Wednesday, September 30, 2015

Promote Reading All Year

Manitoba Reading Association just announced the theme for I Love to Read month in February. It is Critical Literacy: Empowering Children & Youth to Change the World. More info and ideas will be forthcoming at their website. You will also notice that the Book Whisperer Donalyn Miller is coming to SAGE in Winnipeg On October 23, 2015.  Our friends at the Reading Council of Greater Winnipeg are sponsoring her visit.  If you haven’t heard her inspiring talks (and even if you have), register early to ensure a spot.  Donalyn was one of the featured speakers at the 3rd Adolescent Literacy Summit in Winnipeg in April and she will be bringing a different address to this conference.  Her session is entitled Creating a Classroom Where Readers Flourish. Follow her on Twitter @donalynbooks and follow MRA @mra_mb

We are bombarded with reading material and have a limited time to read! Two blog posts I encountered recently were very useful if you are trying to encourage a school culture of reading.  One of my favourite bloggers Pernille Ripp posted What Administrators Can Do to Promote a Reading Culture. Read it here and I strongly recommend signing up for her blog in your email.  Many of her suggestions are already happening in your schools, but you may find some that could be implemented.  Perhaps a great way to share this article with your administrator would be to attach it to a book you present to your principal to start or add to his/her collection of books available for students. You may want to offer some advice for great books for his/her collection!

The second blog post I want to share with you is Ten Reasons to Read Children’s Books Instead of “Grown-up” Books on The Nerdy Book Club blog. Author of the post, Isabelle Sudron, states, “Kids  books are blunt!” as one of her reasons.  I especially like #8 “You can do voices.” When I read How to Read a Story to the grade two class in Miami last week, they had me go back and reread Step 6 where I could match my voice to the character talking. I think it was their favourite part of the book! I know it was my favourite. For anybody who has been attending our PERC workshops, you know I love kids books and tend to buy many of them.  Keep coming back to hear about more of them and feel free to share your favourites with us, too.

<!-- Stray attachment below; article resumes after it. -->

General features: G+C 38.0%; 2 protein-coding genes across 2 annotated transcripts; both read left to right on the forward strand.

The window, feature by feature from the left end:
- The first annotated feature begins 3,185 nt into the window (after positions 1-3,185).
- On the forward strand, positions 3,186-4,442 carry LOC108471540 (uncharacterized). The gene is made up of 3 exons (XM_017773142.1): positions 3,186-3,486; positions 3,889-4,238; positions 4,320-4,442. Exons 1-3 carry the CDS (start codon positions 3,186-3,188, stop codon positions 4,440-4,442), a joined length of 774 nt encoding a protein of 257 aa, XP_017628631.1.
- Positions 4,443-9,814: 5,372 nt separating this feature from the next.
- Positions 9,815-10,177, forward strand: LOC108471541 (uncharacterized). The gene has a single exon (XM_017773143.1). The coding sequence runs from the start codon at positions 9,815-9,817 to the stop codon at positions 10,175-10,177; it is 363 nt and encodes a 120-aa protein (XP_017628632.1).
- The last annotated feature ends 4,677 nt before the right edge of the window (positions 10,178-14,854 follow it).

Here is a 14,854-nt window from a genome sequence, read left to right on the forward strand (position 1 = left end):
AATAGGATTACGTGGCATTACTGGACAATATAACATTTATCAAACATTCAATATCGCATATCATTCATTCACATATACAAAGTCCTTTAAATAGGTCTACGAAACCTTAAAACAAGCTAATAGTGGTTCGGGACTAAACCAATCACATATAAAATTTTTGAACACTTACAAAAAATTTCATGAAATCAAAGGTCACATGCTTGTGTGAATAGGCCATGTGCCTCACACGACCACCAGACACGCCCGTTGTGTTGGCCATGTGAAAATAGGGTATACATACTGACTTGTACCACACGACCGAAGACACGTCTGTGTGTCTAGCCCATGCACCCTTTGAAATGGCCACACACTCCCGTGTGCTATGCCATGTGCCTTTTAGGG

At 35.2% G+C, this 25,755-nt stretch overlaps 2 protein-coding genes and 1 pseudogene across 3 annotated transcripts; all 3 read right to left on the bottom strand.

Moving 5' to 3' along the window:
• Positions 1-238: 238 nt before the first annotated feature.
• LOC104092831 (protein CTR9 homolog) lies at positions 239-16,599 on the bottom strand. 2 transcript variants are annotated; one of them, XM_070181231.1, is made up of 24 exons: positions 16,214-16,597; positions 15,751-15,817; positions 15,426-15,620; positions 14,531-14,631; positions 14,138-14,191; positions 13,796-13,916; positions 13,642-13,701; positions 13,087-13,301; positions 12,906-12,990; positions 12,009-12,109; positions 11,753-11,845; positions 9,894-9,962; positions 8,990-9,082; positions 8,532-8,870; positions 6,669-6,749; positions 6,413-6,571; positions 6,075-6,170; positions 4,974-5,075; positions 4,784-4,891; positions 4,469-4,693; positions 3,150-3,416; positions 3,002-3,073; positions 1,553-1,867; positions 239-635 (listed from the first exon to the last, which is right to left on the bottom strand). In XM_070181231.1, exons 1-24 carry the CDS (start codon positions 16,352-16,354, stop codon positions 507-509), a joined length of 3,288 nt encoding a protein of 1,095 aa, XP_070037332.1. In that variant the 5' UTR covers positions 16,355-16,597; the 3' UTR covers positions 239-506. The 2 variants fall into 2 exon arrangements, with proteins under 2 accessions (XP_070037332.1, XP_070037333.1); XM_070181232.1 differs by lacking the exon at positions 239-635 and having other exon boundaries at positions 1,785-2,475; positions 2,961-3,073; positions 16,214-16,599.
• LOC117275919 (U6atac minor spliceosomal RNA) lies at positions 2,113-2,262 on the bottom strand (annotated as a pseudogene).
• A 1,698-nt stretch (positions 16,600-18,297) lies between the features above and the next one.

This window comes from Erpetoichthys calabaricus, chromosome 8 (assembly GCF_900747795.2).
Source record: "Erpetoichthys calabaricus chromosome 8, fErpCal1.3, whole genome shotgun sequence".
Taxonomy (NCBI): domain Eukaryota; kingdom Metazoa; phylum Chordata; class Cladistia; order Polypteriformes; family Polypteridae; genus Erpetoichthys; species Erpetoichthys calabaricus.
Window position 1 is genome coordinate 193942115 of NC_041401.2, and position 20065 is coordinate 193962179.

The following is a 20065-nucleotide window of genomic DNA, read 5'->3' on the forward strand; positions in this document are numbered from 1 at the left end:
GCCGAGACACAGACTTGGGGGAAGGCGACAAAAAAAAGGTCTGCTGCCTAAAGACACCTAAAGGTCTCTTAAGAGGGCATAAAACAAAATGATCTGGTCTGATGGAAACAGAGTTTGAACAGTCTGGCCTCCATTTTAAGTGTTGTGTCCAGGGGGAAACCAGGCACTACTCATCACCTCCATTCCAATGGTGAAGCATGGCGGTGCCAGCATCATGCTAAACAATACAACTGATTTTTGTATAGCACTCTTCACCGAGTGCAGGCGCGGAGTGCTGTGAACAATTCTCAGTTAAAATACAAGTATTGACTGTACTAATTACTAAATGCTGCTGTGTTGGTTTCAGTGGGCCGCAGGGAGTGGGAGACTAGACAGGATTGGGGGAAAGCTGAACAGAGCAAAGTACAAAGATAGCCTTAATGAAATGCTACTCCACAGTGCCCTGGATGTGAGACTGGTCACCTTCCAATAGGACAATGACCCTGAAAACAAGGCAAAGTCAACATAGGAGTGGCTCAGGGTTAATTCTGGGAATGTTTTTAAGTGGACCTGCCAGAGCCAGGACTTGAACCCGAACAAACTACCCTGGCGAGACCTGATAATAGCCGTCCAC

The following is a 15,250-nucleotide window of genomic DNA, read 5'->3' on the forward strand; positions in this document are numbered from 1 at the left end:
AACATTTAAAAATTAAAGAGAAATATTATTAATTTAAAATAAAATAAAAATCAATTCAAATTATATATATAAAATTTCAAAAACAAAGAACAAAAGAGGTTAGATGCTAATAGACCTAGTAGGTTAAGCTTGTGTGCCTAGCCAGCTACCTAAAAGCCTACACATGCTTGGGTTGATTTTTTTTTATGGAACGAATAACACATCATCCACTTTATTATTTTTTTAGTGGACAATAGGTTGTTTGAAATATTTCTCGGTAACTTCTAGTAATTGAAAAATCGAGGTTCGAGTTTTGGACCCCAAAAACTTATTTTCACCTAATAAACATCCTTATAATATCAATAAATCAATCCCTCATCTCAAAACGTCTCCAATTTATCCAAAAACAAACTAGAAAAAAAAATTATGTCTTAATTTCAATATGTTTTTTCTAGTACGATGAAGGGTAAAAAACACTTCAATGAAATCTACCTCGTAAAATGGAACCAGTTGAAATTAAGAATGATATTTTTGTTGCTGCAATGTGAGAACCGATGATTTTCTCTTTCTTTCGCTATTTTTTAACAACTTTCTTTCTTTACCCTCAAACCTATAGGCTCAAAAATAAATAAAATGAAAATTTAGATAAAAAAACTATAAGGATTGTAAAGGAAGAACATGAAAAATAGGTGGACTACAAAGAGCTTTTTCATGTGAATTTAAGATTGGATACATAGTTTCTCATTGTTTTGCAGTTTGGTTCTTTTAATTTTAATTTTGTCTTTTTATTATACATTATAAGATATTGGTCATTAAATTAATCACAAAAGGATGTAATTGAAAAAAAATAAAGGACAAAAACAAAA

Friday, September 18, 2015

The Pembina Escarpment Reading Council

The Pembina Escarpment Reading Council (PERC) consists of educators, support staff, librarians, literacy leaders and other professionals who are passionate about literacy.

Benefits of joining PERC:

-networking with local professionals
-staying up-to-date on local literary developments and happening
-discuss professional resources and other books
-stay informed on Manitoba Reading Association (MRA) events

Looking for A Great Read Aloud? Try How To Read A Story by Kate Messner

How to Read a Story by Kate Messner, Illustrated by Mark Siegel ©2015

I love picture books! Picture books are not just for young children or young readers—they are for everybody.  Who doesn’t like to listen to a story?

Picture books often take us back to an earlier time in our life and remind us of a younger self.  Picture books also help us see more clearly many of the interpretations needed for English Language Arts in middle and senior grades. They serve as excellent mentor texts.

Kate Messner, author of the Marty McGuire chapter book series, provides ten essential steps for reading a story while Mark Siegel provides charming illustrations.  You will need your reading voice to share this book with students or your own children and it will be so much fun that you may have to “go right back to the beginning and start all over again.”

How to Read a Story would be a great first book to read aloud for teachers and librarians.

If you want to know more about using picture books in middle years and senior years check out this link: 

- by Barb Lepp who really likes picture books and sharing them with friends